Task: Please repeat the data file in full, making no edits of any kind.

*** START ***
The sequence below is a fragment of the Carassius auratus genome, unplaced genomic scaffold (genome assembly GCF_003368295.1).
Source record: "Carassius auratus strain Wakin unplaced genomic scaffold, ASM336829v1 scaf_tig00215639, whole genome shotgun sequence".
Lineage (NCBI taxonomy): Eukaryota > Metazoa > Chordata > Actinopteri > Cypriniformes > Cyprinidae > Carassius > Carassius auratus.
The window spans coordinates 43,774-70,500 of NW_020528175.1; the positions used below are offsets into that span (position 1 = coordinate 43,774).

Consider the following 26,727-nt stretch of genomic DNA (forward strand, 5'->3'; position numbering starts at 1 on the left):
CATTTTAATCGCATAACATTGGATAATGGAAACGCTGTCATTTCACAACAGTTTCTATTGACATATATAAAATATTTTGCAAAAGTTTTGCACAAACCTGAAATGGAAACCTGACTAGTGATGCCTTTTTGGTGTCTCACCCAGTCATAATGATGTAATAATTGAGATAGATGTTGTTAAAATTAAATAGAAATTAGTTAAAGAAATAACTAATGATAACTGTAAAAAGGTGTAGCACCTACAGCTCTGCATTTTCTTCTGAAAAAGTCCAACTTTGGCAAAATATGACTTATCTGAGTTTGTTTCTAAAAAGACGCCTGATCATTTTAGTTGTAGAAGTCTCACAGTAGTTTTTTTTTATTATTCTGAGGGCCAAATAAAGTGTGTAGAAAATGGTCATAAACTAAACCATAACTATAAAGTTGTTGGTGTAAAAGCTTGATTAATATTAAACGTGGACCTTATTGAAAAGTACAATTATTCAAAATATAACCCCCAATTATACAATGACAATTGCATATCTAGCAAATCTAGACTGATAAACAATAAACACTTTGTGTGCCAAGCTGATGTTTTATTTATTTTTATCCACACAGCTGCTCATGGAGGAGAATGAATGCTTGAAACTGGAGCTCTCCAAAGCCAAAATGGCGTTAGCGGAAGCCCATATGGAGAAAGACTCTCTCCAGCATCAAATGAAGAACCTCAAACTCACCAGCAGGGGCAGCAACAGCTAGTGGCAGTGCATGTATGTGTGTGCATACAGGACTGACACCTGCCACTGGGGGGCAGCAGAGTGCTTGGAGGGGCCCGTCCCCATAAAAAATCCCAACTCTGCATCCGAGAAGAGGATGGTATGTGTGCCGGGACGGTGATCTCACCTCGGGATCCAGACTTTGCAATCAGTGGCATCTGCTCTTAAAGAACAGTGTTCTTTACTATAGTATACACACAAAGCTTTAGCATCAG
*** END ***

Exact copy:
The sequence below is a fragment of the Carassius auratus genome, unplaced genomic scaffold (genome assembly GCF_003368295.1).
Source record: "Carassius auratus strain Wakin unplaced genomic scaffold, ASM336829v1 scaf_tig00215639, whole genome shotgun sequence".
Lineage (NCBI taxonomy): Eukaryota > Metazoa > Chordata > Actinopteri > Cypriniformes > Cyprinidae > Carassius > Carassius auratus.
The window spans coordinates 43,774-70,500 of NW_020528175.1; the positions used below are offsets into that span (position 1 = coordinate 43,774).

Consider the following 26,727-nt stretch of genomic DNA (forward strand, 5'->3'; position numbering starts at 1 on the left):
CATTTTAATCGCATAACATTGGATAATGGAAACGCTGTCATTTCACAACAGTTTCTATTGACATATATAAAATATTTTGCAAAAGTTTTGCACAAACCTGAAATGGAAACCTGACTAGTGATGCCTTTTTGGTGTCTCACCCAGTCATAATGATGTAATAATTGAGATAGATGTTGTTAAAATTAAATAGAAATTAGTTAAAGAAATAACTAATGATAACTGTAAAAAGGTGTAGCACCTACAGCTCTGCATTTTCTTCTGAAAAAGTCCAACTTTGGCAAAATATGACTTATCTGAGTTTGTTTCTAAAAAGACGCCTGATCATTTTAGTTGTAGAAGTCTCACAGTAGTTTTTTTTTATTATTCTGAGGGCCAAATAAAGTGTGTAGAAAATGGTCATAAACTAAACCATAACTATAAAGTTGTTGGTGTAAAAGCTTGATTAATATTAAACGTGGACCTTATTGAAAAGTACAATTATTCAAAATATAACCCCCAATTATACAATGACAATTGCATATCTAGCAAATCTAGACTGATAAACAATAAACACTTTGTGTGCCAAGCTGATGTTTTATTTATTTTTATCCACACAGCTGCTCATGGAGGAGAATGAATGCTTGAAACTGGAGCTCTCCAAAGCCAAAATGGCGTTAGCGGAAGCCCATATGGAGAAAGACTCTCTCCAGCATCAAATGAAGAACCTCAAACTCACCAGCAGGGGCAGCAACAGCTAGTGGCAGTGCATGTATGTGTGTGCATACAGGACTGACACCTGCCACTGGGGGGCAGCAGAGTGCTTGGAGGGGCCCGTCCCCATAAAAAATCCCAACTCTGCATCCGAGAAGAGGATGGTATGTGTGCCGGGACGGTGATCTCACCTCGGGATCCAGACTTTGCAATCAGTGGCATCTGCTCTTAAAGAACAGTGTTCTTTACTATAGTATACACACAAAGCTTTAGCATCAG